Early on, these European newcomers to Kansas City, KS, lived on the riverfront close to their stockyard jobs in Missouri. The 1904 flood destroyed these homes, forcing the community uphill. Highway and viaduct construction in the 1950s further intruded on the old Central European communities. Somewhat later Strawberry Hill became home to a sturdy Mexican-American community. And nowadays, Ty informs me, the area has become home to recent Burmese immigrants.
Even today, established communities in Strawberry Hill belong to two Catholic churches that anchor the area. The Croatian community still attends St. John the Baptist, and Holy Family Catholic Church, visible from the bookshop door, remains the Slovakian parish. St. John’s Park offers an impressive view of the Kansas City, MO, skyline.
A visiting humorist once referred to Kansas City as “a burgh the size of Asia.” He was referring, probably, to the larger Kansas City, in Missouri. But the Kansas City Metropolitan area, in fact, includes two states, both Kansas Cities and their suburbs, housed in five counties. “Spread out” is an understatement.
Flagship Books, actually, began its life in a different part of the greater Kansas City Metro: North Kansas City, MO. Ty had recently been brought home from a State Department teaching job in Tunisia because of the pandemic. Home at that time was family, living in Mission, KS. He continued remote teaching for the State Dept, but online teaching was not something he enjoyed.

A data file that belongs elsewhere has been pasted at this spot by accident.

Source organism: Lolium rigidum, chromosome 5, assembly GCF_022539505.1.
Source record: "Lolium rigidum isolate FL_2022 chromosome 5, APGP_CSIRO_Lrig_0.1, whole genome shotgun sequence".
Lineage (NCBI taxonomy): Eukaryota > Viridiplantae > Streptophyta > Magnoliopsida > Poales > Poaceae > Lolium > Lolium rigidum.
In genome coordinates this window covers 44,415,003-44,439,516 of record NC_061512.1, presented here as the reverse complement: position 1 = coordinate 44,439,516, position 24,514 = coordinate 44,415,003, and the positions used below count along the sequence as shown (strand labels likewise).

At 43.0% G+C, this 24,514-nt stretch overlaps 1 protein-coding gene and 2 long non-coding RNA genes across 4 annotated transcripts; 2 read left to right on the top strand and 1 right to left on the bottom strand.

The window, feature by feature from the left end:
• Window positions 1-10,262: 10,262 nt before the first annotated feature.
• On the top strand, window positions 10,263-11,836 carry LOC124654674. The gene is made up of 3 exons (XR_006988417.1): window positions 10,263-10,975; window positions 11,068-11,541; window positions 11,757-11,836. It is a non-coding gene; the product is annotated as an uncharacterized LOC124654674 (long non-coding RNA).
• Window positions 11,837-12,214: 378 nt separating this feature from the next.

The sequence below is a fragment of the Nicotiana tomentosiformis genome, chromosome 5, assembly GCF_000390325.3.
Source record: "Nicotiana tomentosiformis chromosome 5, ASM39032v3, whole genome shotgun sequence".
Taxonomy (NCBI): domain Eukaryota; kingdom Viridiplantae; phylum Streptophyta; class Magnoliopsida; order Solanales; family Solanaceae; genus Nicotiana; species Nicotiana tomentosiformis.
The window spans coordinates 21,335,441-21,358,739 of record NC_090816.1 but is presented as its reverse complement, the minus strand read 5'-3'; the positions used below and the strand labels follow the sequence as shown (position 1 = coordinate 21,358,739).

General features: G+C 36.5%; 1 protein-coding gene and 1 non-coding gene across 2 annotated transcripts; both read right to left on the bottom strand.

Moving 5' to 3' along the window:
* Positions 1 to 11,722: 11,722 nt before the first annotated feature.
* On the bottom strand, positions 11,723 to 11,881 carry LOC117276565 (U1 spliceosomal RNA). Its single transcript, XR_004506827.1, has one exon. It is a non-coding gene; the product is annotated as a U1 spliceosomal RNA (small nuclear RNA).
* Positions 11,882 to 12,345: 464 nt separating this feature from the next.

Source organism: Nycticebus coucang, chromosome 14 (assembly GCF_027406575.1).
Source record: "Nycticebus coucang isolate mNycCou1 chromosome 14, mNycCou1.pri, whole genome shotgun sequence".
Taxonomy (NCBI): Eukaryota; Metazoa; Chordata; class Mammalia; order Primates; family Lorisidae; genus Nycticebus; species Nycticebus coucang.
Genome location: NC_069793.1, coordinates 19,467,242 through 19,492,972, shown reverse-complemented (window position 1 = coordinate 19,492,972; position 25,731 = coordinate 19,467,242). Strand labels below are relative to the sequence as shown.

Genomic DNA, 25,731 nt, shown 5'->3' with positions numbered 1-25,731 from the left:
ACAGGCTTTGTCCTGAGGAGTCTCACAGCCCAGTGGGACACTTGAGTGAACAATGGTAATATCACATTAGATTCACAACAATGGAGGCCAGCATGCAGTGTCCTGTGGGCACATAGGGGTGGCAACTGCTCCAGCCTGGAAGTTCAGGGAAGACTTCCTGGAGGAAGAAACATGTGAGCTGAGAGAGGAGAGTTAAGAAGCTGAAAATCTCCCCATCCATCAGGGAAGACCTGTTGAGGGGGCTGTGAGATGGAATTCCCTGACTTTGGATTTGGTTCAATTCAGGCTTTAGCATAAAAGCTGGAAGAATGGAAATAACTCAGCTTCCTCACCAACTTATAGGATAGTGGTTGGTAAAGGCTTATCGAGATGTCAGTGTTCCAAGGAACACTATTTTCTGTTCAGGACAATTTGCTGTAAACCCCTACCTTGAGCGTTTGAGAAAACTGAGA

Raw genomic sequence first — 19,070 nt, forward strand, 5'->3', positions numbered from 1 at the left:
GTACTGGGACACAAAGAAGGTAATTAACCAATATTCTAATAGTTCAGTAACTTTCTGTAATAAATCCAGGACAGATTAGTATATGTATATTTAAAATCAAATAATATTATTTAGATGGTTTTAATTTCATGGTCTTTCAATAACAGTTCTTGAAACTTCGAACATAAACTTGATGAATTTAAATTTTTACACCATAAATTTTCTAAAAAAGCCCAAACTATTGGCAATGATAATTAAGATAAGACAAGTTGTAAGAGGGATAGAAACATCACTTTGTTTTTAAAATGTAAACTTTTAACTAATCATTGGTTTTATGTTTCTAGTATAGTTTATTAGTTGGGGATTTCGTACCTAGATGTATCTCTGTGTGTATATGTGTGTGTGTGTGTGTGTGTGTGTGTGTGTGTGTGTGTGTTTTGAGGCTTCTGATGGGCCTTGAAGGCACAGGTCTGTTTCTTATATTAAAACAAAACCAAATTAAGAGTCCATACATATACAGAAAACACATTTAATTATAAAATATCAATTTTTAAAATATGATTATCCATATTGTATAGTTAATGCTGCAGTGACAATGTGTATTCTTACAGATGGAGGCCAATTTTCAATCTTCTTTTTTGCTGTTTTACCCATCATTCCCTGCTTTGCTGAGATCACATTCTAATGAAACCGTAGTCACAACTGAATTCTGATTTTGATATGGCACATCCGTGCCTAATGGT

The brothers began brainstorming ideas for a business they might both support and enjoy. When Joel, the real estate agent, sold a duplex, they had the money to invest. The Iron District in NKC was geared for an outside space since the pandemic was still an issue. Businesses and patrons were looking for outside spaces, and the Iron District offered unique shipping containers. The Melgrens started tentatively, but people did come. Since the shop was housed in a shipping container, they thought the bookstores might best he named for a ship.
“But not a battleship,” Ty adds with a laugh. “Eventually we settled on Flagship-Joel had the idea. It served us well even though we outgrew the original space.”
They remained in the Iron District for nine months. Since they lived in Kansas, they felt motivated to return. When the first Strawberry Hill location opened, they were ready to move. Eventually, the real estate agency space on N. 6th St. became available, and the Melgren brothers willingly moved once more.
“We are more visible here,” Ty explained during one of my visits. “We have people in their 60s or older stop by to chat because they remember the location, remember Weiss’s grocery store or the people who lived upstairs.”
This connection to Strawberry Hill’s past appeals to the brothers. Yet Flagship has both the comfortable, and comforting, atmosphere one expects of a bookshop, as well an as appealing community engagement and youthfulness. They’ve hosted local artists and printmakers as well as indie bands as part of the annual music festival organized by Manor records. They even offered a Chilean Music Night with the Kansas City Latin Jazz Orchestra.
The Melgren brothers’ commitment to local writers is proving to be another strength. One of the newest bookshops in the Metro, you increasingly hear people refer to Flagship. More readings and book launches are scheduled. Its social media sites are appealing and up to date. And more writers and writers’ organizations, as well as readers, are beating a path to its door.
Catherine Browder lives and writes across the river in Kansas City, MO. Her novel, The Manning Girl, (winner of the Petrichor Prize) was published by RHP in November of ’23 and has been selected by the Kansas City Public Library as a Book Club Book. She has published four collections of short fiction, including the award-winning Resurrection City: Stories from the Disaster Zone, about the NE Japan disaster of 2010. She is a recipient of fiction fellowships from the NEA and the Missouri Arts Council, and her work has appeared in anthologies and been nominated for a Pushcart.